Friday, January 8, 2016

An Ode To Justin Bieber

I thought I hated LeBron James.  I thought I hated Caitlyn Jenner.  Most of all, I really thought I hated Justin Bieber.  Until I listened to his new album, Purpose.  Today, I sat in my room, and did laundry, and listened to Bieber’s newest album—all the way through to the end.  I didn’t think I could do it.  I thought I’d hate it.  I hoped I’d hate it.  But, alas, I loved it—every single second.
            Am I celebrity hater?  Not particularly, but I do see the effects that celebrity culture has had on American norms and lifestyle choices.  I hated seeing LeBron James announce—in an overhyped live TV extravaganza, of all ways—that he was taking his talents to the Miami Heat.  In one fell swoop, he crushed the hopes and dreams of thousands of Cavaliers fans, and basketball fans in general for that matter.  So, jerseys burned, children and grown men equally crushed—that night an entire city wept, because of the actions of one celebrity.
            I really hated Caitlyn Jenner when she was still identifying as Bruce.  I couldn’t care less what gender she identifies with, but Keeping Up With The Kardashians, in my humble opinion, is the epitome of Reality TV—a genre I see as closer to fantasy than reality (apologies, I digress, once again).  Every day, Hollywood producers shovel bullshit (for lack of a better word) at millions of viewers, resulting in cheap laughs and countless bouts of anorexia and Xanax prescriptions.  Caitlyn Jenner is transgender, and I respected that, but I could never be a supporter of Reality television…never.
            Then, I listened to Purpose.  Wow, what can I say?  Justin Bieber, the child star turned young-adult PR hurricane—the worst possible role model for kids, today—put out an album that hits the nail right on the head.  It isn’t just a collection of poppy, million-dollar production, auto-tuned garbage.  In fact, I’d venture to say it’s the exact opposite.  The entire album is a piece that has one message—that message is purpose, and I believe Justin Bieber is well on his way to finding his.  In “Life Is Worth Living,” Justin paints a portrait of what it’s like to be him:
They try to crucify me
I ain’t perfect, won’t deny
My reputation’s on the line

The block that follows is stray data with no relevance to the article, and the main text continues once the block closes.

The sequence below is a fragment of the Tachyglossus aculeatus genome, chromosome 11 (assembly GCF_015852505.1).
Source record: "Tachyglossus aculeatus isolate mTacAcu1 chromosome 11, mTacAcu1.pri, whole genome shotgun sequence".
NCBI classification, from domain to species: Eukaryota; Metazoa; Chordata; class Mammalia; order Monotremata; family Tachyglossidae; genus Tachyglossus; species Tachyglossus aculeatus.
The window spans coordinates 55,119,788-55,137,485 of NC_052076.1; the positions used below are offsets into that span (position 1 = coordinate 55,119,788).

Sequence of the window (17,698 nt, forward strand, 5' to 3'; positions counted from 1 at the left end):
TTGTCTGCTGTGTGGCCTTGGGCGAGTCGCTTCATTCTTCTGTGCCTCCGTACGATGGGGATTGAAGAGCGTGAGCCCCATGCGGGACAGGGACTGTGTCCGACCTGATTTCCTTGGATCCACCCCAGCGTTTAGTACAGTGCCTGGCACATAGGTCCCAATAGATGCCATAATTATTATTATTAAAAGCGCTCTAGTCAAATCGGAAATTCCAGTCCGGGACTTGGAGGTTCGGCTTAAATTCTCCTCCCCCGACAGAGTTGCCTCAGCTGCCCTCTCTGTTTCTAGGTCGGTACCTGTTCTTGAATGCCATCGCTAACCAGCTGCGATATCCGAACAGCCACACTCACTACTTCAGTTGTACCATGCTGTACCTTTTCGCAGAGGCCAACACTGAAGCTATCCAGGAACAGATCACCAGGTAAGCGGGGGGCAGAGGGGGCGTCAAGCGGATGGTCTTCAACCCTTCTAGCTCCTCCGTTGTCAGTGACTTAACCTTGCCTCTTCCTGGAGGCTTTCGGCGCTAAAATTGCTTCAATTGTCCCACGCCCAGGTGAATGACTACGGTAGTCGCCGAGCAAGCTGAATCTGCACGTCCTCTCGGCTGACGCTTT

So I’m working on a better me

What’s crazy about this verse, is that when he says “they,” he means literally everyone.  Every action he takes.  Every party he goes to.  Every word that comes out of his mouth.  Every drug that he takes.  Every person he meets.  Every woman he dates.  We all judge every single one of his actions, more than we would anyone else, because he’s Justin Bieber.
            Which brings me back to Lebron and Caitlyn.  Neither of them is perfect.  They’ve both made huge mistakes.  Just as Lebron indubitably broke a thousand hearts on ESPN, Caitlyn Jenner almost certainly diminishes the self-worth of women who don’t get plastic surgery and professional makeup—transgender or not.  Nevertheless, when Lebron announced that he was returning to Cleveland, an entire city rejoiced.  Likewise, when Caitlyn Jenner became the celebrity face for transgender issues, she opened the eyes of millions of ignorant viewers and spurred countless conversations that might never have otherwise taken place, let alone on TV.

            So, Justin, I’m incredibly impressed.  Your talent is undeniable.  Your success is apparent.  Yet, your personality—your purpose—bewildered me for quite some time.  I couldn’t buy into Bieber Fever, I just couldn’t.  Yet, today, I realized you’re only one month older than me—if I had the paparazzi following me around all the time I’d lose my mind.  And, just like you said, no 21-year-old (or anyone for that matter) is perfect.  So, how could I have expected you to be?